Showing posts with label Hoopeston. Show all posts
Showing posts with label Hoopeston. Show all posts

Tuesday, August 20, 2013

IEPA is silent on request for data, emails surrounding large tire fire

When a supply of one million tires caught fire in Hoopeston, IL, there were no environmental monitors to track pollution in the community.

IEPA responded to the event along with firefighters, and has been keeping tabs on pollution ever since. With the fire extinguished, IEPA's primary concern has been shifted to the tire dust kicked up during cleanup.

From university research, we know an uncontrolled tire burn releases cancer-causing chemicals and mutagens (pdf). But it's been 61 days since the fire began, and the public is still in the dark on pollution figures from this massive fire.

Wednesday, July 31, 2013

Hot spots linger during Hoopeston tire fire cleanup, FOIA filed

Firefighters attempt to extinguish the tire fire at J&R Used Tire Service in Hoopeston, Ill., on June 19. Photo by Dan Johnson.
State environmental officials are continuing to monitor the site where a massive tire fire broke out 43 days ago, citing new concerns about dust during the cleanup process.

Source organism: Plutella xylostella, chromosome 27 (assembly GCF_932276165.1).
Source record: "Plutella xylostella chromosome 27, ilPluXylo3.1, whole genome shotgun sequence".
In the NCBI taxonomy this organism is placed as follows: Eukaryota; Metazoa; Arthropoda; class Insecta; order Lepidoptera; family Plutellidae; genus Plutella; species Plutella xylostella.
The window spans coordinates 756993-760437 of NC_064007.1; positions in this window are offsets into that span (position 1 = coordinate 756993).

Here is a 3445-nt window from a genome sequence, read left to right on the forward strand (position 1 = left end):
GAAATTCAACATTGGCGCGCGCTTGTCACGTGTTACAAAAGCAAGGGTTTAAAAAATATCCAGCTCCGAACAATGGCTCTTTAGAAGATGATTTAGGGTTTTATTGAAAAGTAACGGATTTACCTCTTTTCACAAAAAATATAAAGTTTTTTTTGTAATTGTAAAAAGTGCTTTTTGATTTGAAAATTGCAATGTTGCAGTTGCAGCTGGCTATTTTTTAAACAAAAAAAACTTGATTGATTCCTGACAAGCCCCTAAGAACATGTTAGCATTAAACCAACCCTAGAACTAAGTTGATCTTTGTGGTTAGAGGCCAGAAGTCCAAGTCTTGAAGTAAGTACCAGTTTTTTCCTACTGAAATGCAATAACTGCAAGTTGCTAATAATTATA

According to the Champaign News-Gazette, officials from the Illinois Environmental Protection Agency (IEPA) say the site has dried out since firefighters poured hundreds of thousands of gallons of water on the tire fire at J&R Used Tire Service in Hoopeston, Ill. on June 19. This is creating an issue for "tire dust," which can not be kept down with more water.

Tuesday, July 23, 2013

Witness to Hoopeston tire fire calls experience "bizarre" (photos)

Last week, I wrote about a massive tire fire that burned in the small town of Hoopeston, Ill. In my post, I argued that citizen-based sensor journalism could have helped the community understand the local environmental impact of this man-made disaster.

I've sent an email to the IEPA requesting that the agency release the data they collected after the fire. In the meantime, we can assume from scientific studies that the tire fire released pollutants, toxins, cancer-causing chemicals, and even mutagens which can affect genetics thorough generations.

After publishing my post, I received a tweet from a follower who was at the scene. Dan Johnson, a fellow Urbana, Ill. resident, just received a new camera and thought the Hoopeston tire fire would be an opportunity to try it out. He was shocked by what he saw.